Reportedly by the end of 1982 the Freeze Movement had received around $20 million from philanthropic foundations, and two foundations that played an important role in supporting the movement were the Peace Development Fund and the Mott Peace Fund -- with Stewart Mott personally involved in the coordination of the campaign through regular campaign meetings that were held in his home. (27) Another prominent example of reliance on foundation funds is provided by the Union of Concerned Scientists' project, United Campuses to Prevent Nuclear War, which after being launched in 1982, with former SANE executive director Sanford Gottlieb at its head, received 90 percent of its income from foundations over the next two years. Likewise, the influential Nuclear Times magazine was heavily reliant on foundation support, receiving a total of $74,300 in 1984. (28) Most interestingly of all, a detailed study examining foundation funding practices within the peace movement determined that between the years 1977 and 1982, of the 33 organizations concerned with nuclear war and arms control, activist groups received around $0.8 million from philanthropic foundations, while universities and think tanks obtained more than a total of $6 million in the same period. (29) Thus "respectable" groups received selective support in such a way that liberal philanthropists helped "convey an impression of corporate responsibility in peace-making, while not changing the social conditions that lead to war." (30)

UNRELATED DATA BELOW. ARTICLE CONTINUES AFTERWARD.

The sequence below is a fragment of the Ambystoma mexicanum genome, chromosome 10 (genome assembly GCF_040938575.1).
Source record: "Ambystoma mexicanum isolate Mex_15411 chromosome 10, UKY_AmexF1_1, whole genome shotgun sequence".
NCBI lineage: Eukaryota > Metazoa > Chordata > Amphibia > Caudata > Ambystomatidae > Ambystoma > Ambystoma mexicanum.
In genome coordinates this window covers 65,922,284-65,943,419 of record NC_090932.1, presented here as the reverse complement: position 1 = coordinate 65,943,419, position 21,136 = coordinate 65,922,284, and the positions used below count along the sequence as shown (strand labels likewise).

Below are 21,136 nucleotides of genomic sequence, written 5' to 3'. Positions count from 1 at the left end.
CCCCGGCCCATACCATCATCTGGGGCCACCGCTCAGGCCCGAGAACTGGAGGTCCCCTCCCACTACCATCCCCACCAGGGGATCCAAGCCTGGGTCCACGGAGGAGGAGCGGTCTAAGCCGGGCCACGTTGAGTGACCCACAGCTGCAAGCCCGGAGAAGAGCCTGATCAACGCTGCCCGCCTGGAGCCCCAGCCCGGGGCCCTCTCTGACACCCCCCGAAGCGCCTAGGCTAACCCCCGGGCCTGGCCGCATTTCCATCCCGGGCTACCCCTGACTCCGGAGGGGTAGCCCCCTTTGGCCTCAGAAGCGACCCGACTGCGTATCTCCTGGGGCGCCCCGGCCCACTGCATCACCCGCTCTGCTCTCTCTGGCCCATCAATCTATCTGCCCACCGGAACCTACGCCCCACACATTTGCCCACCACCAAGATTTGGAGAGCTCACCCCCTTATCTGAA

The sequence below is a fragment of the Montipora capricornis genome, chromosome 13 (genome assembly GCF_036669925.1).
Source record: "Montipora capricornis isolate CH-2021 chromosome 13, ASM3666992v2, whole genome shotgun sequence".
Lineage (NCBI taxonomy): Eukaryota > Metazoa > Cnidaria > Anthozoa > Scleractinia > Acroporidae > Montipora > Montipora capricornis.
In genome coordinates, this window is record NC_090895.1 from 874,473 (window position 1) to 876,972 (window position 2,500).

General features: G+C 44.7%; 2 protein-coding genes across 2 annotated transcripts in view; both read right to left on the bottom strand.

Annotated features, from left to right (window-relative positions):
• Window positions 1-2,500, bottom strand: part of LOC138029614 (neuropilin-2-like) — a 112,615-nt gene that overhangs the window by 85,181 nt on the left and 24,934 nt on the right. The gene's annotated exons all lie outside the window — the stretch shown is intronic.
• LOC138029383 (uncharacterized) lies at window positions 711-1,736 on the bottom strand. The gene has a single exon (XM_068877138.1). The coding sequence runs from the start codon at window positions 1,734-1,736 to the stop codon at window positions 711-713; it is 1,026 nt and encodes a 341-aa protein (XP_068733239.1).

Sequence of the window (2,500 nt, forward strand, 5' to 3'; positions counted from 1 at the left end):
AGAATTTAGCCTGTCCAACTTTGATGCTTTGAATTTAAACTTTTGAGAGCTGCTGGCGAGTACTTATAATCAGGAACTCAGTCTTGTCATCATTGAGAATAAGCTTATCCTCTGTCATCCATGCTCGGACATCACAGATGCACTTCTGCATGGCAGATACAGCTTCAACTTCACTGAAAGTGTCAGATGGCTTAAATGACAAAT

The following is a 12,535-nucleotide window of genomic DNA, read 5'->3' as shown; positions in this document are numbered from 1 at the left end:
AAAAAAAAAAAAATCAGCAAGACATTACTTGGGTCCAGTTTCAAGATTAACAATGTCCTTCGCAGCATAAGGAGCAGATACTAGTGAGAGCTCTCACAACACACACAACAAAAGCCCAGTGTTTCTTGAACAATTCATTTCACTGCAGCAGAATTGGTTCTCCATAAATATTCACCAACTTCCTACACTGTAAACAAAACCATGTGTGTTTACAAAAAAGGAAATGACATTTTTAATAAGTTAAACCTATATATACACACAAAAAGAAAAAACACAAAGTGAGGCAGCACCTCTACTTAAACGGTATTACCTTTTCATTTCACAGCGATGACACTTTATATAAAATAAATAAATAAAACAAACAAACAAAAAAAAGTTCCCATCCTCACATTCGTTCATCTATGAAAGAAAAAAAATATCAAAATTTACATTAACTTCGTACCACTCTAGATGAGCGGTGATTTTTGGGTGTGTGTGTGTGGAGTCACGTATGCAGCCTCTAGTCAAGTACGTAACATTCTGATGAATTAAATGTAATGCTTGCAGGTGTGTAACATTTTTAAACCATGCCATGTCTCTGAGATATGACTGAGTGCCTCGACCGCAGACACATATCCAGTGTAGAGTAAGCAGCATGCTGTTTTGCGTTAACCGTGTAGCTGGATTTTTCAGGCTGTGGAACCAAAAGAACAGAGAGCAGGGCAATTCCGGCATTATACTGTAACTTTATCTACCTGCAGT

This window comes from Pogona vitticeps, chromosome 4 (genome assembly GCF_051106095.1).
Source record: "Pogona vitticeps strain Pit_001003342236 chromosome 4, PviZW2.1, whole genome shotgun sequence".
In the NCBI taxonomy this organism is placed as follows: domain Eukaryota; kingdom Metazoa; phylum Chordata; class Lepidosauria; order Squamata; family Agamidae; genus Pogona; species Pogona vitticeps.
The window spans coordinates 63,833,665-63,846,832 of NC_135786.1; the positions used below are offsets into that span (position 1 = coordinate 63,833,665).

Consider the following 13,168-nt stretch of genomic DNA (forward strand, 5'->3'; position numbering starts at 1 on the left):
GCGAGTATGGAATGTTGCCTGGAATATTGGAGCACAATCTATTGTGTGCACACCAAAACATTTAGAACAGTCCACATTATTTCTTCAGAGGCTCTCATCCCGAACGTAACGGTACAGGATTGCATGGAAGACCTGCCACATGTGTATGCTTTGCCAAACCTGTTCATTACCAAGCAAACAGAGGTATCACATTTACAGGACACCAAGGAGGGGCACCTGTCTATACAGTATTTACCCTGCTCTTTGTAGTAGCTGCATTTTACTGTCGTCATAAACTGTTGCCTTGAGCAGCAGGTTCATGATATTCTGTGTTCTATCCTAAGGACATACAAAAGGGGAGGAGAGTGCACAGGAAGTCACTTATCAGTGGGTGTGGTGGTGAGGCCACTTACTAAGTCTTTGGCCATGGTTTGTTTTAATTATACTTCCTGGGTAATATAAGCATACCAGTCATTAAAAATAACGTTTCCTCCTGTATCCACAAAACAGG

Given the strong backing that the Freeze Movement engendered from liberal philanthropic elites, and the Freeze's strategy of appealing to the white middle class, it is no surprise that the campaign's "grass-roots" fundraising efforts were extremely successful. In addition, the mainstream appeal of the campaign was illustrated by its endorsement from the Democratic Party at their 1982 mid-term conference, support which McCrea and Markle suggest had the deleterious effect that "the Freeze quickly came to be seen as a partisan political issue, and worse, an adjunct of [Edward] Kennedy's candidacy." (31) On top of this, by relying so heavily on a reformist constituency, the Freeze Campaign rejected attempts "to include positions on issues such as Nicaragua, South Africa or even biological warfare... for fear of losing" their financial support from their middle-class supporters and elite philanthropists. This was severely worrisome for citizens wanting to address the root causes of war. Moreover, as McCrea and Markle contend, "the Freeze movement leaderships' failure, or deliberate refusal, to develop a distinct movement ideology and long-range vision eventually led to internal confusion and factionalism." Thus it is fitting that they argue that the Freeze Movement, the major group that led American opposition to nuclear proliferation throughout the 1980s, was shaped and directed by foundations to such a degree that it was eventually "coopted by the government, particularly by the movement's nominal friends in the Democratic Party." (32)